Review by Matt S.
It’s good that SEGA saw fit to remaster Valkyria Chronicles for the new generation of console hardware. Not because it’s necessarily prettier with this new release; the game was already a timeless masterpiece of art direction on the PlayStation 3, and the PlayStation 4 hasn’t enhanced that side of things in any significant way. It’s also not a must-have because there’s additional content in this game, though that’s always welcome.
Related reading: It’s not exactly the same, but fans of Valkyria Chronicles should find something worthy in Lost Dimension, too. Matt’s full review.
No, it’s good that SEGA has re-released Valkyria Chronicles for the simple reason that this game needs to be accessible on current players. With the PlayStation 3 now effectively retired, we’re going to start “losing” the classics on that console unless a developer goes to the effort to rebuild and re-release them, and there are some games, like Valkyria Chronicles, that are simply too important, and we really shouldn’t be losing them.
At its very core, Valkyria Chronicles is an anti-war story. But not in the way you might think; this one chooses to oppose war by proving the resilience of the good of humanity in the face of hardships. Set in an alternative universe, but with a message that is entirely relevant to our world, Valkyria Chronicles’ plot kicks off with the increasing scarcity of an important resource sparking the equivalent to World War 2, with two mighty empires clashing along a front that divides Europe into two. Unfortunately for a small, neutral nation right in the middle of things, its abundant deposits of that resource makes it a very attractive target for invasion, neutrality be damned, and the Soviet Union-style forces of the east initiate an invasion. Overwhelmingly outnumbered and outgunned, the player assumes control of a band of militia that are sent on increasingly dangerous missions to repel the invasion.
On the surface of things the game doesn’t do nearly enough to represent the horror of war. It does glorify the exploits of the militia, and it does reduce the enemy forces to a horde of unthinking villains, led by a brutal and sadistic general. As a result, it has a fairly strong patriotic bent, but it’s a justifiable one, as there is certainly something intensely noble about defending your homeland. But the real nuance comes from the way the game presents the inter-personal relationships between the squadmates.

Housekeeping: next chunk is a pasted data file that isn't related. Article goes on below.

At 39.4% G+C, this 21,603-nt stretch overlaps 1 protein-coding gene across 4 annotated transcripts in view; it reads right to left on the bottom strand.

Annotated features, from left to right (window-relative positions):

Valkyria Chronicles doesn’t flinch from showing the impact that war has on people and communities; important characters do die, and it’s affecting when they do. There are hurtful betrayals, jealously, painful sacrifices, and for all the superhuman powers that show up through the game, the way the characters respond to these events are deeply human in tone; the writing and performance of the roles is spot on, and I can’t imagine a single person going through the game and not being emotionally affected on some level.
Equally importantly, and the real key to the success of this title, is the way that the narrative also shows the indomitable and positive qualities of humanity when up against the most hideous of situations. The sorry band of misfits that you’re in control of might be fighting a war, but they also develop relationships, and even fall in love. The game’s writers also have a sense of humour that balances delicately between the surreal and the absurd, and that humour, juxtaposed against the tragedy and realities of war, really pulls players through an emotional rollercoaster, with precision-timed ebbs and flows to ensure that you never quite get to settle into a comfortable rhythm. This is a game that absolutely demands attention at every moment, and it becomes difficult to put down as a result – you don’t want to actually break the rhythm.
And then there’s the frequent moments in which the narrative speaks of hope. The leader of the band – the main hero – is presented as a sentimental fellow that has a deep respect for – and love of – nature. He is fighting to restore the world to an equilibrium as much as he is to protect his homeland. Without giving away the plot, there’s also the traditional motif of birth to represent a renewal and hope for the future. The point is that Valkyria Chronicles is a layered, nuanced narrative which understands on a deep and fundamental level how to manipulate emotion to illicit a genuine connection between the audience and the events within the game. That it’s heavily political without ever feeling heavily political is testament to the subtlety of the writing, and marks it out as truly one of the superior war stories we’ve ever seen told in a game.
Japan has seen both sides of the worst of war, in World War 2 alone. Its invasion of mainland Asia was done for the wrong reasons, and the behaviour of its military through that conflict was reprehensible. But, equally, the Japanese civilians experienced the indefensible terror act of having nuclear bombs dropped on them. This reality gives the Japanese an almost unique outlook on the impact of war from being part of both extremes; they understand with utter sadness for war to be something where there in no winners, and they understand the resilience that’s needed to recover from the fallout from war. Amazingly, the militant nation that for ages placed the value of its elite warriors ahead of all other levels of politics rapidly developed a cultural pacifism following World War 2; when the prime minister of Japan, Shinzo Abe, pushed through legislation to remove from law the inability for Japanese forces to fight in overseas conflict, the protests within Japan were massive.